2. If we assume that via a sophisticated VFS a developer can clone and edit the entire codebase, the next question is how often does that actually happen? I’m not talking about fixing a bug in an implementation of a shared library, as this type of fix is identically carried out whether using a monorepo or polyrepo (assuming similar build/deploy tooling as described in the previous section). I’m talking about a library API change that has follow-on build breakage effects for other code. In very large code bases, it is likely impossible to make a change to a fundamental API and get it code reviewed by every affected team before merge conflicts force the process to start over again. Developers are faced with two realistic choices. First, they can give up, and work around the API issue (this happens more often than we would like to admit). Second, they can deprecate the existing API, implement a new API, and then go through the laborious process of individual deprecation changes throughout the codebase. Either way, this is exactly the same process undertaken in a polyrepo.
  3. In a service oriented world, applications are now composed of many loosely coupled services that interact with each other using some type of well specified API. Larger organizations inevitably migrate to an IDL such as Thrift or Protobuf that allow for type-safe APIs and backwards compatible changes. As described in the previous section on build/deploy management, code is not deployed at the same time. It might be deployed over a period of hours, days, or months. Thus, modern developers must think about backwards compatibility in the wild. This is a simple reality of modern application development that many developers would like to ignore but cannot. Thus, when it comes to services, versus library APIs, developers must use one of the two options described above (give up on changing an API or go through a deprecation cycle), and this is no different whether using a monorepo or polyrepo.

In terms of actually making refactor changes across large codebases, many organizations end up developing automated refactor tooling such as fastmod, recently released by Facebook. As elsewhere, a tool such as this can trivially operate within a single repository or across multiple repositories. Lyft has a tool internally called “refactorator” which does just this. It works like fastmod but automates making changes across our polyrepo, including opening PRs, tracking review status, etc.

Unique monorepo downsides

In the previous section I laid out all of the theoretical benefits that a monorepo provides, and explained why in order to realize them, extraordinarily complex tooling must be developed that is no different to what is required for a polyrepo. In this section, I’m going to cover two unique downsides to monorepos.

Organizationally, a monorepo encourages tight coupling and development of brittle software. It gives developers the feeling they can easily fix abstraction mistakes, when they actually cannot in the real world due to the realities of staggered build/deploy and the human/organizational/cultural factors inherent in asking developers to make changes across the entire codebase.

Polyrepo code layout offers clear team/project/abstraction/ownership boundaries and encourages developers to think carefully about contracts. This is a subtle yet hugely important benefit: it imbues an organization’s developers with a more scalable and long-term way of thinking. Furthermore, the use of a polyrepo does not mean that developers cannot reach across repository boundaries. Whether this happens or not is a function of the engineering culture in place versus whether the organization uses a monorepo or polyrepo.

Tight coupling also has substantial implications with regard to open source. If an organization wishes to create or easily consume OSS, using a polyrepo is required. The contortions that large monorepo organizations undertake (reverse import/export, private/public issue tracking, shim layers to abstract standard library differences, etc.) are not conducive to productive OSS collaboration and community building, and also create substantial overhead for engineers within the organization.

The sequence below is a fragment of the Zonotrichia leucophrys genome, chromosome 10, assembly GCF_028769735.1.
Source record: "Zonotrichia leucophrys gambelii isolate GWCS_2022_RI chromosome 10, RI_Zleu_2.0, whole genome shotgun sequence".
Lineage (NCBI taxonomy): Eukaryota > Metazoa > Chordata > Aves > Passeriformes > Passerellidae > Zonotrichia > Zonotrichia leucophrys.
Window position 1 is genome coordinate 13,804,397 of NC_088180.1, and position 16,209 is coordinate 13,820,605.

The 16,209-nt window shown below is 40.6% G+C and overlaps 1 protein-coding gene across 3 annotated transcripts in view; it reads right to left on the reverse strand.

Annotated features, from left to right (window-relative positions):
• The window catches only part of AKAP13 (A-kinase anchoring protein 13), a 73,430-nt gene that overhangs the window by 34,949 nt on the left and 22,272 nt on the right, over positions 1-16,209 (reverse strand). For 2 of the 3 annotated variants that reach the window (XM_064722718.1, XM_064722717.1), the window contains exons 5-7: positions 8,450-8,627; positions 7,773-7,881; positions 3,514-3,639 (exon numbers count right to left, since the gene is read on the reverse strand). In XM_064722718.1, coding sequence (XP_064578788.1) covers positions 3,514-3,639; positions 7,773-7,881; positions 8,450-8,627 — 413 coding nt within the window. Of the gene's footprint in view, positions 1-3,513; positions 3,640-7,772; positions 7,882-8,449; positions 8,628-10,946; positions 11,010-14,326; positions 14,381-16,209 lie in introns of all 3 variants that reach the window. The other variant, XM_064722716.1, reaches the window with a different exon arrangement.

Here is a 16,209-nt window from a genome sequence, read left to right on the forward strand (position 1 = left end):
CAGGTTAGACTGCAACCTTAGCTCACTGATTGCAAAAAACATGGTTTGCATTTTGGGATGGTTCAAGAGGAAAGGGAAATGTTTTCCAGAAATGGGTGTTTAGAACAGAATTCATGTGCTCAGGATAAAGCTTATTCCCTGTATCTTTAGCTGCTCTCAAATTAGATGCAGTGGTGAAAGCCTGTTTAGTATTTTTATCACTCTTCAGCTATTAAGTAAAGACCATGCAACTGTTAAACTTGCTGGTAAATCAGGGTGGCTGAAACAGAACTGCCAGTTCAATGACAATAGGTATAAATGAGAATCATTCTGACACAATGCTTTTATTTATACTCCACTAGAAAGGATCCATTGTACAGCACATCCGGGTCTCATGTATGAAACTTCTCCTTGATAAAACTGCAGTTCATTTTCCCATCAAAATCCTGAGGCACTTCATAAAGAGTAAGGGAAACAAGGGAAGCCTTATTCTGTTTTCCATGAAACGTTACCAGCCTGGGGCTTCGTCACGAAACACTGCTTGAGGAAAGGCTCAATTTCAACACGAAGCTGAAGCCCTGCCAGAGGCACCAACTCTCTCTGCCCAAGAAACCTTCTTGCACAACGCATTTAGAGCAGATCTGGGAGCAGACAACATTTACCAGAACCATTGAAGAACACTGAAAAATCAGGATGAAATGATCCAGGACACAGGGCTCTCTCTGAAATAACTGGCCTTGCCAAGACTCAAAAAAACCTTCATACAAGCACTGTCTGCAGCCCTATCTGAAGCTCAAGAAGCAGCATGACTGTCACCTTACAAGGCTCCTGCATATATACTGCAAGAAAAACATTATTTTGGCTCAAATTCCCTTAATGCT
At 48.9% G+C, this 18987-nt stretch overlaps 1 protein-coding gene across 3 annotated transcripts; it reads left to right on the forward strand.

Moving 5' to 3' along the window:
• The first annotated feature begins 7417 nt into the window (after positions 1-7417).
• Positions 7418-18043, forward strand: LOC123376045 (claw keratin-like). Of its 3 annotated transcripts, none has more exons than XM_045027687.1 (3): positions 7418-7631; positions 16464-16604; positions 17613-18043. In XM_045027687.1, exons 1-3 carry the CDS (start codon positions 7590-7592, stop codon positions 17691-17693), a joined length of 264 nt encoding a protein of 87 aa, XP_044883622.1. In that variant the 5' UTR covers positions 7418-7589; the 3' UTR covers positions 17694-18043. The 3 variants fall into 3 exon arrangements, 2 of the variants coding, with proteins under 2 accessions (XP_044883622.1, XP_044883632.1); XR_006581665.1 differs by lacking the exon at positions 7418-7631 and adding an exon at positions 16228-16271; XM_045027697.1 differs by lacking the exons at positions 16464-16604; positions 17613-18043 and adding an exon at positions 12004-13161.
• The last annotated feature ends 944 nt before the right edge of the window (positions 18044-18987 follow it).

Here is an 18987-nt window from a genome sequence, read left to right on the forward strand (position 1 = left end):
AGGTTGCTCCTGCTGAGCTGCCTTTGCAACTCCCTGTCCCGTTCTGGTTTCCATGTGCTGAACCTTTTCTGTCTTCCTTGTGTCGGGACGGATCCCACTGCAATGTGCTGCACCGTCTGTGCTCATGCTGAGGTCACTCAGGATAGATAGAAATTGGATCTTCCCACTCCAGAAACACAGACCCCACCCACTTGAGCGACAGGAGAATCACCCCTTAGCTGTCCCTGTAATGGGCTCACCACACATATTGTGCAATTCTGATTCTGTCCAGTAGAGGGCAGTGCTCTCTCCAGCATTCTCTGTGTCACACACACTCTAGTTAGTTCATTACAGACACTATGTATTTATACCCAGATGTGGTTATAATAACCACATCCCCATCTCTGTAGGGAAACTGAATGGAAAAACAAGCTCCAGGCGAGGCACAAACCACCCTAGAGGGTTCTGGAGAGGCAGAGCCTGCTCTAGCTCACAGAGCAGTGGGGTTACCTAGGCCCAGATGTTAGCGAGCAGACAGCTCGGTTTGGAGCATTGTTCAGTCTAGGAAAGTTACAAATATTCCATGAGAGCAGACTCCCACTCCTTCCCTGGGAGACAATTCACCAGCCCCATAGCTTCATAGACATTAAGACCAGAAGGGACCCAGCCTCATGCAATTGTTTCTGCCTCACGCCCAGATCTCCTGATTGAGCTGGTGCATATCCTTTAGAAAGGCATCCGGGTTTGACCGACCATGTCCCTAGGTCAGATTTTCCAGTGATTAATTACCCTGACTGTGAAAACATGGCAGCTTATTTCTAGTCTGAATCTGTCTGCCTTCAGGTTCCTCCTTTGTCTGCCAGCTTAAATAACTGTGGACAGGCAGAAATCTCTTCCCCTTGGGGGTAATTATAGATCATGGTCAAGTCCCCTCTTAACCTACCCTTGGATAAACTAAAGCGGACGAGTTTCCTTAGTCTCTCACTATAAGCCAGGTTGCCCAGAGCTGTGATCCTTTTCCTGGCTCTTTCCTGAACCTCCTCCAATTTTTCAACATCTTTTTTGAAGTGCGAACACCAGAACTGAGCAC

Scaling a single VCS to hundreds of developers, hundreds of millions lines of code, and a rapid rate of submissions is a monumental task. Twitter’s monorepo roll-out about 5 years ago (based on git) was one of the biggest software engineering boondoggles I have ever witnessed in my career. Running simple commands such as git status would take minutes. If an individual clone got too far behind, it took hours to catch up (for a time there was even a practice of shipping hard drives to remote employees with a recent clone to start out with). I bring this up not specifically to make fun of Twitter engineering, but to illustrate how hard this problem is. I’m told that 5 years later, the performance of Twitter’s monorepo is still not what the developer tooling team there would like, and not for lack of trying.

Of course, the past 5 years has also seen development in this area. Microsoft’s git VFS which is used internally to develop Windows, has tackled creating a real VFS for git, as I described above, as a requirement for monorepo scalability (and with Microsoft’s acquisition of GitHub it seems likely this level of git scalability will find its way into GitHub’s enterprise offerings). And, of course, Google and Facebook continue to invest tremendous resources into their internal systems to keep them running, although none of this work is publicly available.

However, why bother solving the VCS scalability problem at all when, as described in the previous section, tooling will also need to be built that is identical to what is required for a polyrepo? There is no good reason.


As is often the case in software engineering, we tend to look at tech’s most successful companies for guidance on best practices, without understanding the monumental engineering that has gone into making those companies successful at scale. Monorepos, in my opinion, are an egregious example of this. Google, Facebook, and Twitter have invested extensively in their code storage systems, only to wind up with a solution that is no different from what is required when using a polyrepo, yet leads to tight coupling and requires a substantial investment in VCS scalability.

The frank reality is that, at scale, how well an organization does with code sharing, collaboration, tight coupling, etc. is a direct result of engineering culture and leadership, and has nothing to do with whether a monorepo or a polyrepo is used. The two solutions end up looking identical to the developer. In the face of this, why use a monorepo in the first place? Please don’t!